The "Berlekamp algorithm" best known to coding theorists is a fast way to invert matrices with constant diagonals. It works over any field, with the finite fields that occur in coding theory being the most popular. Massey's variation on the algorithm, used to synthesize linear feedback shift registers having a specified output sequence, became known as the "Berlekamp-Massey algorithm". The algorithm is also helpful for decoding various classes of algebraic codes. Since the goal is an algorithm whose work and storage requirements will be comparable to or better than n2, the crucial step is to reformulate the problem in a way that avoids thinking about n by n matrices explicitly. This is done via this congruence:
(1 + S(z)) (z) (z) mod z2n+1.
Implementations of that algorithm varied greatly in efficiencies. The special purpose hardware implemented in Cyclotomics' GF1 computer was by far the best.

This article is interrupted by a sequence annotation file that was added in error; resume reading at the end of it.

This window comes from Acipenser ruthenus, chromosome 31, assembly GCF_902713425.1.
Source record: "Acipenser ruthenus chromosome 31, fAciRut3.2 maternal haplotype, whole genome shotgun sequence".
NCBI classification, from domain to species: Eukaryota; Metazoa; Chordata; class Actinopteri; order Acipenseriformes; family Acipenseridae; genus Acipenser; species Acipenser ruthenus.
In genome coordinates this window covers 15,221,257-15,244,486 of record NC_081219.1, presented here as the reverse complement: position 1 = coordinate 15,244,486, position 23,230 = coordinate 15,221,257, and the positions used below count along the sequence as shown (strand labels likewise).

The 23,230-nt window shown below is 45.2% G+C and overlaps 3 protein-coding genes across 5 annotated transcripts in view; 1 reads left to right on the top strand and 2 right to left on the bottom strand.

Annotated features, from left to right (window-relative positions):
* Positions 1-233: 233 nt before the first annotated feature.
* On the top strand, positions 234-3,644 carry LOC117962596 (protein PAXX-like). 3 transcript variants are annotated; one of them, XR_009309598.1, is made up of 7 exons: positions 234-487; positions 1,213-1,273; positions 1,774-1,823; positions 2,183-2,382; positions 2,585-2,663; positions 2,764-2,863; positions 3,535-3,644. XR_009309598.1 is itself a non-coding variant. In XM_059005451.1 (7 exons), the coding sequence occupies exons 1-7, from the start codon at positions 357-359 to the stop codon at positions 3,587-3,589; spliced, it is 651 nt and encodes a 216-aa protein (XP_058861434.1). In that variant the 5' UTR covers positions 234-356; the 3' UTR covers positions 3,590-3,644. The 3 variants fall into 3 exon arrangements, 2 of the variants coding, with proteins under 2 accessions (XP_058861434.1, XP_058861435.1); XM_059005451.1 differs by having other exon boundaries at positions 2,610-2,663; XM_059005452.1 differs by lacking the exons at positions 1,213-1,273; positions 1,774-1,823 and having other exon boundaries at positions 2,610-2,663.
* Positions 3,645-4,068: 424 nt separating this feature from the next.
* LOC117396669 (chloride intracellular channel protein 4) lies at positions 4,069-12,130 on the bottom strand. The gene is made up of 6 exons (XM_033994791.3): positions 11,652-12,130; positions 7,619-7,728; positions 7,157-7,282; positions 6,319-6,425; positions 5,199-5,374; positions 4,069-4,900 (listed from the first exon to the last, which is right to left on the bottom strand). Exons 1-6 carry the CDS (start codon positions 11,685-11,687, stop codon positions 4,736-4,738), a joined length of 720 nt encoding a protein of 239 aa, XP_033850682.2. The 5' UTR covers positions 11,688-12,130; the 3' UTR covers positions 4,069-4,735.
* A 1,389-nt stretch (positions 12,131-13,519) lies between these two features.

For some applications with very high reliability requirements, most of the decoding effort was typically spent calculating the syndromes, S(z). Another Reed-Solomon decoding algorithm patented by Berlekamp and Welch in 1986 bypassed this problem, using parity checks much more easily recomputed by Berlekamp's 1983 Bit-Serial Encoder in lieu of the syndromes. Yet more refinements and improvements were presented in Berlekamp's 1996 paper, "Soft Decision+1 Reed-Solomon Decoding".
Some of these algorithms were applied to probabilistic checking of proofs by Madhu Sudan and his colleagues, who also devised ingenious algorithms to implement list decoding in a way which discovers all codewords that lie within some multiple of half the minimum distance. Although significantly slower than Welch-Berlekamp, Sudan's enhanced methods attain significantly improved performance when the code rate is low and the noise level is very high.